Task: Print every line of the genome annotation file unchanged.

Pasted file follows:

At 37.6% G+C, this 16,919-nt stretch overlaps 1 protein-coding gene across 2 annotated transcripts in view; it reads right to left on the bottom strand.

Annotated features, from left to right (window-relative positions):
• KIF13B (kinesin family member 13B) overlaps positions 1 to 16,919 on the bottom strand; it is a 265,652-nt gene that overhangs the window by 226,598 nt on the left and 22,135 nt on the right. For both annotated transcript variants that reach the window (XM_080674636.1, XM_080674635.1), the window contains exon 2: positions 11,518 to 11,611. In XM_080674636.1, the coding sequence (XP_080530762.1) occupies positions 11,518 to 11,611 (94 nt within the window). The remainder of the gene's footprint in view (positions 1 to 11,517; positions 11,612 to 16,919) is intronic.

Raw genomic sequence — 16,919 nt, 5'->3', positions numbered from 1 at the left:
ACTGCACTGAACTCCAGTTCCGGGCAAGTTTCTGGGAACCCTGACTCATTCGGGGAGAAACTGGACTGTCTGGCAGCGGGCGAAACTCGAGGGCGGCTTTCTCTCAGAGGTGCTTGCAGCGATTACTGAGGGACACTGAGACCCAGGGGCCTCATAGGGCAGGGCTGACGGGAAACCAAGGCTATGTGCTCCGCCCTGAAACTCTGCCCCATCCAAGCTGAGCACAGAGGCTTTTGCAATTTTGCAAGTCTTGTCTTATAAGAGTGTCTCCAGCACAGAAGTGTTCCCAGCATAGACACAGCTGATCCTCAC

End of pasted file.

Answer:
At 37.6% G+C, this 16,919-nt stretch overlaps 1 protein-coding gene across 2 annotated transcripts in view; it reads right to left on the bottom strand.

Annotated features, from left to right (window-relative positions):
• KIF13B (kinesin family member 13B) overlaps positions 1 to 16,919 on the bottom strand; it is a 265,652-nt gene that overhangs the window by 226,598 nt on the left and 22,135 nt on the right. For both annotated transcript variants that reach the window (XM_080674636.1, XM_080674635.1), the window contains exon 2: positions 11,518 to 11,611. In XM_080674636.1, the coding sequence (XP_080530762.1) occupies positions 11,518 to 11,611 (94 nt within the window). The remainder of the gene's footprint in view (positions 1 to 11,517; positions 11,612 to 16,919) is intronic.

Raw genomic sequence — 16,919 nt, 5'->3', positions numbered from 1 at the left:
ACTGCACTGAACTCCAGTTCCGGGCAAGTTTCTGGGAACCCTGACTCATTCGGGGAGAAACTGGACTGTCTGGCAGCGGGCGAAACTCGAGGGCGGCTTTCTCTCAGAGGTGCTTGCAGCGATTACTGAGGGACACTGAGACCCAGGGGCCTCATAGGGCAGGGCTGACGGGAAACCAAGGCTATGTGCTCCGCCCTGAAACTCTGCCCCATCCAAGCTGAGCACAGAGGCTTTTGCAATTTTGCAAGTCTTGTCTTATAAGAGTGTCTCCAGCACAGAAGTGTTCCCAGCATAGACACAGCTGATCCTCAC